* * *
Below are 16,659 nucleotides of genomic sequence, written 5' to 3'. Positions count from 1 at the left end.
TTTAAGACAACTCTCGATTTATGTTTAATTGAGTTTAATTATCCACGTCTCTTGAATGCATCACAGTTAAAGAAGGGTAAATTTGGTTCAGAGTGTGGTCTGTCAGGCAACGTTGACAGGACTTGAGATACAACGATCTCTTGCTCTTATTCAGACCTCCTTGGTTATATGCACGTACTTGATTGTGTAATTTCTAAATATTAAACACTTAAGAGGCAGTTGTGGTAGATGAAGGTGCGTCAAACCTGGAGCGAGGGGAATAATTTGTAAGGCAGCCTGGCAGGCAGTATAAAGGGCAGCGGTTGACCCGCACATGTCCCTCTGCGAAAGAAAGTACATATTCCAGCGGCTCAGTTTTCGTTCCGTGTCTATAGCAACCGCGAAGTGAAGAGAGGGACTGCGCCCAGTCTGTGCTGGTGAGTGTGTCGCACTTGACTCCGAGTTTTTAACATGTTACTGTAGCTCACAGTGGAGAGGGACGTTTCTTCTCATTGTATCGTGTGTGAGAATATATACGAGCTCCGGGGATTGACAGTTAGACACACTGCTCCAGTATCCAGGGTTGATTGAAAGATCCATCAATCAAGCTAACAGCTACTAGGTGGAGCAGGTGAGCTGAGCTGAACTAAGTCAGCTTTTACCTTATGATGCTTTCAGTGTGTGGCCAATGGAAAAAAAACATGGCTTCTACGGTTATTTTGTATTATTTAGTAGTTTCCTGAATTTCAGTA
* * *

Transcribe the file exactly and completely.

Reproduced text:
Below are 16,659 nucleotides of genomic sequence, written 5' to 3'. Positions count from 1 at the left end.
TTTAAGACAACTCTCGATTTATGTTTAATTGAGTTTAATTATCCACGTCTCTTGAATGCATCACAGTTAAAGAAGGGTAAATTTGGTTCAGAGTGTGGTCTGTCAGGCAACGTTGACAGGACTTGAGATACAACGATCTCTTGCTCTTATTCAGACCTCCTTGGTTATATGCACGTACTTGATTGTGTAATTTCTAAATATTAAACACTTAAGAGGCAGTTGTGGTAGATGAAGGTGCGTCAAACCTGGAGCGAGGGGAATAATTTGTAAGGCAGCCTGGCAGGCAGTATAAAGGGCAGCGGTTGACCCGCACATGTCCCTCTGCGAAAGAAAGTACATATTCCAGCGGCTCAGTTTTCGTTCCGTGTCTATAGCAACCGCGAAGTGAAGAGAGGGACTGCGCCCAGTCTGTGCTGGTGAGTGTGTCGCACTTGACTCCGAGTTTTTAACATGTTACTGTAGCTCACAGTGGAGAGGGACGTTTCTTCTCATTGTATCGTGTGTGAGAATATATACGAGCTCCGGGGATTGACAGTTAGACACACTGCTCCAGTATCCAGGGTTGATTGAAAGATCCATCAATCAAGCTAACAGCTACTAGGTGGAGCAGGTGAGCTGAGCTGAACTAAGTCAGCTTTTACCTTATGATGCTTTCAGTGTGTGGCCAATGGAAAAAAAACATGGCTTCTACGGTTATTTTGTATTATTTAGTAGTTTCCTGAATTTCAGTA